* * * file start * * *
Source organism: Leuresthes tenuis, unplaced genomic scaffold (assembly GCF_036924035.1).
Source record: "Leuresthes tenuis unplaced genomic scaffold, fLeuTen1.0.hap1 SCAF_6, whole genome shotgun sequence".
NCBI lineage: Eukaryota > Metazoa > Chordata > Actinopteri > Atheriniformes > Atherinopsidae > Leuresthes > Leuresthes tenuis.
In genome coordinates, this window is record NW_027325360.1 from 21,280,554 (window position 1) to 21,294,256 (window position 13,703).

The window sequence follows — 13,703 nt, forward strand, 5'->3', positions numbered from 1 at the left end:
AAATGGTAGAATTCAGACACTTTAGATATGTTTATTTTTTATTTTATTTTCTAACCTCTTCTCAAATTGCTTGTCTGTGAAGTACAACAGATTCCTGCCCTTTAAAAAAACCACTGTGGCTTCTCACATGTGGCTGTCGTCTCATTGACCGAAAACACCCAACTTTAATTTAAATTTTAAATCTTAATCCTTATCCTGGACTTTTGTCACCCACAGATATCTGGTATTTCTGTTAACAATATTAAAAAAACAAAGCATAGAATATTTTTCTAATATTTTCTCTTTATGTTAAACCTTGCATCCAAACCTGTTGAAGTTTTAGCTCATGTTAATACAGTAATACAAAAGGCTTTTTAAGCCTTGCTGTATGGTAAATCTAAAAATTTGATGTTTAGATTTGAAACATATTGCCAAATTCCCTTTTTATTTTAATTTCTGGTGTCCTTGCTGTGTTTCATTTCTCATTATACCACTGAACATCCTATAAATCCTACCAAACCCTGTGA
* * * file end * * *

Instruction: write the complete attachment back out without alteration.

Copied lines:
Source organism: Leuresthes tenuis, unplaced genomic scaffold (assembly GCF_036924035.1).
Source record: "Leuresthes tenuis unplaced genomic scaffold, fLeuTen1.0.hap1 SCAF_6, whole genome shotgun sequence".
NCBI lineage: Eukaryota > Metazoa > Chordata > Actinopteri > Atheriniformes > Atherinopsidae > Leuresthes > Leuresthes tenuis.
In genome coordinates, this window is record NW_027325360.1 from 21,280,554 (window position 1) to 21,294,256 (window position 13,703).

The window sequence follows — 13,703 nt, forward strand, 5'->3', positions numbered from 1 at the left end:
AAATGGTAGAATTCAGACACTTTAGATATGTTTATTTTTTATTTTATTTTCTAACCTCTTCTCAAATTGCTTGTCTGTGAAGTACAACAGATTCCTGCCCTTTAAAAAAACCACTGTGGCTTCTCACATGTGGCTGTCGTCTCATTGACCGAAAACACCCAACTTTAATTTAAATTTTAAATCTTAATCCTTATCCTGGACTTTTGTCACCCACAGATATCTGGTATTTCTGTTAACAATATTAAAAAAACAAAGCATAGAATATTTTTCTAATATTTTCTCTTTATGTTAAACCTTGCATCCAAACCTGTTGAAGTTTTAGCTCATGTTAATACAGTAATACAAAAGGCTTTTTAAGCCTTGCTGTATGGTAAATCTAAAAATTTGATGTTTAGATTTGAAACATATTGCCAAATTCCCTTTTTATTTTAATTTCTGGTGTCCTTGCTGTGTTTCATTTCTCATTATACCACTGAACATCCTATAAATCCTACCAAACCCTGTGA